regular working hours; call the
Lakeland regional office at (863)
648-3200.


COURTESY PHOTO
Downtown Wauchula's new children's boutique offers a wide
selection of children's clothing, as can be seen here. Stuffed
animals and a bassinette are also representative of the items
Jellybeans carries.
haiid-smocked clothing. In addition to apparel items, gifts, toys, accessories
and children's furniture will be available.
The children's store will be open from 9:30 a.m. to 5:30 p.m. Monday
through Friday, and from 9:30 a.m. to 1:30 p.m. on Saturdays.
Having a baby shower?.Customers can come to the store and fill out a
gift registry so that attendees will have ideas for possible purchases. This isi
but one of the services that Jellybeans offers.
"We will offer customers free basic alterations on clothing and free gift
wrapping on purchases," Bailey said. There will also be a monogramming
service.
For more information on the children's boutique, call the store at 767-
.0017.

HOSPICE HOME Good Shepherd Hospice will be moving into its',
new office here in Wauchula sometime this month.
Pam Yarbrough, director of marketing and public relations, said, "The
office will be located at 320 N. Sixth Ave., and will be the first office we've
had in the county, even though we've been serving it.for 12 years."
In addition to serving Hardee, the hospice also assists in Highlands and
Polk counties. As of right now, the only office the hospice has is in Sebring,


;. ,i-:, .f"





PHOTO BY BRETT JARNAGIN
Here is where the office of Good Shepherd Hospice will be
located. It is found in the office complex on U.S. 17 North,
where the junior college once was.
at 4418 Sun & Lake Blvd. With the new addition, Yarbrough hopes.to bet-
ter serve Hardee.
Since-1979 Good Shepherd Hospice has offered its services to families
dealing with the terminal illness of a loved one. The non-profit organization
employs trained nurses to visit home-bound patients, as well as medicinal:
relief and high-quality medical equipment, such as oxygen tanks and
wheelchairs.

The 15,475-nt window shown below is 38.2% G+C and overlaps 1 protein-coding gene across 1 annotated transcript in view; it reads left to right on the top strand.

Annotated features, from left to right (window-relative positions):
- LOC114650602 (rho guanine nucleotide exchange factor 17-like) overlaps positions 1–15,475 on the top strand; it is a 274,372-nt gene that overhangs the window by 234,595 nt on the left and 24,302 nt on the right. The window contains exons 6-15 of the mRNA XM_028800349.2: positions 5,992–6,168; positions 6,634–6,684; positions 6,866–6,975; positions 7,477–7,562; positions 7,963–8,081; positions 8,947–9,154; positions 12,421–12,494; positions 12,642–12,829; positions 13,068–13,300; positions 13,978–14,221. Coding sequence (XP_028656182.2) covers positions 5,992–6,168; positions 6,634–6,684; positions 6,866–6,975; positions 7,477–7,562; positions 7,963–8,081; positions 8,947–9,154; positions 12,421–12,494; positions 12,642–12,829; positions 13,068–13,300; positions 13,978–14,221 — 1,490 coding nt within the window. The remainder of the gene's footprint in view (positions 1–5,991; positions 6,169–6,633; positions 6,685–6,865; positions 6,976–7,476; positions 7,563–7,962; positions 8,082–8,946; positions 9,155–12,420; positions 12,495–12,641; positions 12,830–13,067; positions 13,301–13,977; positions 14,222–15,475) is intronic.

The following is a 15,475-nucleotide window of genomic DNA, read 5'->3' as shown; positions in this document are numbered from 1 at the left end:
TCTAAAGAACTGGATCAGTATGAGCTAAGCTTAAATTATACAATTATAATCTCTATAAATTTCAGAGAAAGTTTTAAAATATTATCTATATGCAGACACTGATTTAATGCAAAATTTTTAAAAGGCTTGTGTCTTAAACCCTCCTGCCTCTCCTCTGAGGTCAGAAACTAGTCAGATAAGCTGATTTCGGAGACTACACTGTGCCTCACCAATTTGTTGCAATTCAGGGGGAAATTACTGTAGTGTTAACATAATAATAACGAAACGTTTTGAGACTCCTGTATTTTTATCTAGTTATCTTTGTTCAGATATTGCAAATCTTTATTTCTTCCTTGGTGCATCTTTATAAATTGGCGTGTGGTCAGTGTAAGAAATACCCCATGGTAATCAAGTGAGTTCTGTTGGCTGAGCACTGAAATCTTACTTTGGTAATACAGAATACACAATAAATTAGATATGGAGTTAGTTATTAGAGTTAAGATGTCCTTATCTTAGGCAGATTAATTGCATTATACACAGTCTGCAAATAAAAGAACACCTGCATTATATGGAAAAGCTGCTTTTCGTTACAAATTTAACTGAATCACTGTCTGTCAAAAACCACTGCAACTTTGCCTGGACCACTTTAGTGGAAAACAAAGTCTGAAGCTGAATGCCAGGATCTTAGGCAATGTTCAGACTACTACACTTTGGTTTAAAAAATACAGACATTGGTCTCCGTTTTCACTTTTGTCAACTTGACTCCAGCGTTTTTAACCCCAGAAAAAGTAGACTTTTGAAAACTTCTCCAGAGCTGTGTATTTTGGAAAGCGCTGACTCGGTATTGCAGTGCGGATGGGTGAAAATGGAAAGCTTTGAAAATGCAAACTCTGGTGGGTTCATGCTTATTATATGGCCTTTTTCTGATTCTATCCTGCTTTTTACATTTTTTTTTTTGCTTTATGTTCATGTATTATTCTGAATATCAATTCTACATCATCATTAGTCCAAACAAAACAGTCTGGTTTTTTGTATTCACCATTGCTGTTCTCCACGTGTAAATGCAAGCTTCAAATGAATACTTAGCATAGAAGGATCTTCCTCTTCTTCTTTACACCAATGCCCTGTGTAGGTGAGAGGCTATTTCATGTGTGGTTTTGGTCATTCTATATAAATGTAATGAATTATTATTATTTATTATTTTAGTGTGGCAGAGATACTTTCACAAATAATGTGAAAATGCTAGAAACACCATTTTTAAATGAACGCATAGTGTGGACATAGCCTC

The new office will give the hospice a physical presence in the county

and give the nurses a chance to be closer to their patients here.
For more information, call the hospice's toll free number at 1-877-278-
2141.



Golf For Life


Saturday, September 23
at
Highlands Ridge North Course
Avon Park
$55 per person

Benefits Orange Blossom Pregnancy Care Center
in Avon Park & Wauchula

For more information call (863) 453-0307 or (863) 382-4101 I
or go to www.obpcc.org for golfer registration information
and map. 9:21c

-_

NOTICE OF PUBLIC AUCTION

You are hereby notified-that Wauchula State Bank will sell
the vehicles described below "As Ts'Wto-the highest bidder
for cash, free of prior liens, to satisfy legal obligations.

2003 FORD PK ID. #1FTNW21P73ED62684

1995 FORD VN ID. #1FTFS24HOSHA36355

1989 FORD 2Dr ID. #1FABP41EOKF265951
Contact Linda or Shannon for details at-Wauchula State
Bank 863-773-4151. The sale will be held on Friday
September 29, 2006 at 10:00 am at the Wauchula State
Bank parking lot located at 106 East Main Street,
Wauchula FL. 9:21,28cI


YOUR BUSINESS COULD

APPEAR HERE TOO!-! ...
Contact Amy Brown or Nancy Davis
At The Herald Advocate


4


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12A The Herald-Advocate, September 21, 2006


OVER 250 NEW FORDS IN STOCK AND READY FOR IMMEDIATE DELIVERY!










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The Herald-Advocate
(USPS 578-7801
Thursday, September 21, 2006


PAGE ONE
II1'


'Cats Shock Ba

i y JOAN SEAMAN of linebackers, Jason Jester and
Of The Herald-Advocate Gerardo Villegas, for their strong
The Hardee Wildcats had all the work during the preceding week's
firepower they needed in the 23 practice.
minutes played on Friday night. "It was a weird night, coming in
SThe game against the St. and coming out. We turned on the
Petersburg Catholic Barons took radio and relaxed during the waits.
two-and-a-half hours, but most of They had eight kids needing to get
that was lightning-delay waiting home and be up early to take the
time in the 23-0 shutout. college ACT tests, including
SIt may not be as easy this week as Division I prospects, cousins Jock
Hardee travels Friday to George Sanders and Andrew Harris, who
Jenkins (see directions) to take on are hoping to play for the
,the Bartow Yellow Jackets who are Mountaineers at West Virginia,"
Unable to play in their own stadium said Hardee head coach Derren
at this time. Bryan of St. Petersburg's coach
hi Hardee barely beat Bartow last Dan Mancuso's decision to con-